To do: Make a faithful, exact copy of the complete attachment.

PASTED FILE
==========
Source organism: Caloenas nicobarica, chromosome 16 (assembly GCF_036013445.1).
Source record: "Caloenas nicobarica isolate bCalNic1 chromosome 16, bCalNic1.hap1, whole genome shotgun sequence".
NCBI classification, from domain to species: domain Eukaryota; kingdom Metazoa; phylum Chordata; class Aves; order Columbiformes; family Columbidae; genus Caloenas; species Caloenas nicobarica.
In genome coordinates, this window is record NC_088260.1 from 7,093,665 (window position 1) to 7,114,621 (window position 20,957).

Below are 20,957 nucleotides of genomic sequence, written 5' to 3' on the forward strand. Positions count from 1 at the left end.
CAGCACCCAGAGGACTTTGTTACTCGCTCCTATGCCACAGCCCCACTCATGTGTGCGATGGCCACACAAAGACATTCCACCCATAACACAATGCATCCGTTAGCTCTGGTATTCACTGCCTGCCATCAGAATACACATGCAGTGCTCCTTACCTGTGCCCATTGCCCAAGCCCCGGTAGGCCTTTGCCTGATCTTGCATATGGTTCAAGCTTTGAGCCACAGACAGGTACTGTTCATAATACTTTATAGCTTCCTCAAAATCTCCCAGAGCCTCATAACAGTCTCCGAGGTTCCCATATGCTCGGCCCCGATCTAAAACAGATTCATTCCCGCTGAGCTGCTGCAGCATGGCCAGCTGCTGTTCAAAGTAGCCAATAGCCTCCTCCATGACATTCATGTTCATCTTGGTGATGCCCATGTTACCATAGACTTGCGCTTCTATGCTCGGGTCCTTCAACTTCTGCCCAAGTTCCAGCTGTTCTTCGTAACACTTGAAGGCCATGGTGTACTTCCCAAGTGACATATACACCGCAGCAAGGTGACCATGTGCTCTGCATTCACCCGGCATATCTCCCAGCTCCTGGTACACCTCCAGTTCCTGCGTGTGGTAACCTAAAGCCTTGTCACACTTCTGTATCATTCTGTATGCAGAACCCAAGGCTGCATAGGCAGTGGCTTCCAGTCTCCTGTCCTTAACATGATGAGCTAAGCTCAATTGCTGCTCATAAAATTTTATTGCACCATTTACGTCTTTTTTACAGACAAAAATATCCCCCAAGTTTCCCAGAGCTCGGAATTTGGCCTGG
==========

Source organism: Caloenas nicobarica, chromosome 16 (assembly GCF_036013445.1).
Source record: "Caloenas nicobarica isolate bCalNic1 chromosome 16, bCalNic1.hap1, whole genome shotgun sequence".
NCBI classification, from domain to species: domain Eukaryota; kingdom Metazoa; phylum Chordata; class Aves; order Columbiformes; family Columbidae; genus Caloenas; species Caloenas nicobarica.
In genome coordinates, this window is record NC_088260.1 from 7,093,665 (window position 1) to 7,114,621 (window position 20,957).

Below are 20,957 nucleotides of genomic sequence, written 5' to 3' on the forward strand. Positions count from 1 at the left end.
CAGCACCCAGAGGACTTTGTTACTCGCTCCTATGCCACAGCCCCACTCATGTGTGCGATGGCCACACAAAGACATTCCACCCATAACACAATGCATCCGTTAGCTCTGGTATTCACTGCCTGCCATCAGAATACACATGCAGTGCTCCTTACCTGTGCCCATTGCCCAAGCCCCGGTAGGCCTTTGCCTGATCTTGCATATGGTTCAAGCTTTGAGCCACAGACAGGTACTGTTCATAATACTTTATAGCTTCCTCAAAATCTCCCAGAGCCTCATAACAGTCTCCGAGGTTCCCATATGCTCGGCCCCGATCTAAAACAGATTCATTCCCGCTGAGCTGCTGCAGCATGGCCAGCTGCTGTTCAAAGTAGCCAATAGCCTCCTCCATGACATTCATGTTCATCTTGGTGATGCCCATGTTACCATAGACTTGCGCTTCTATGCTCGGGTCCTTCAACTTCTGCCCAAGTTCCAGCTGTTCTTCGTAACACTTGAAGGCCATGGTGTACTTCCCAAGTGACATATACACCGCAGCAAGGTGACCATGTGCTCTGCATTCACCCGGCATATCTCCCAGCTCCTGGTACACCTCCAGTTCCTGCGTGTGGTAACCTAAAGCCTTGTCACACTTCTGTATCATTCTGTATGCAGAACCCAAGGCTGCATAGGCAGTGGCTTCCAGTCTCCTGTCCTTAACATGATGAGCTAAGCTCAATTGCTGCTCATAAAATTTTATTGCACCATTTACGTCTTTTTTACAGACAAAAATATCCCCCAAGTTTCCCAGAGCTCGGAATTTGGCCTGG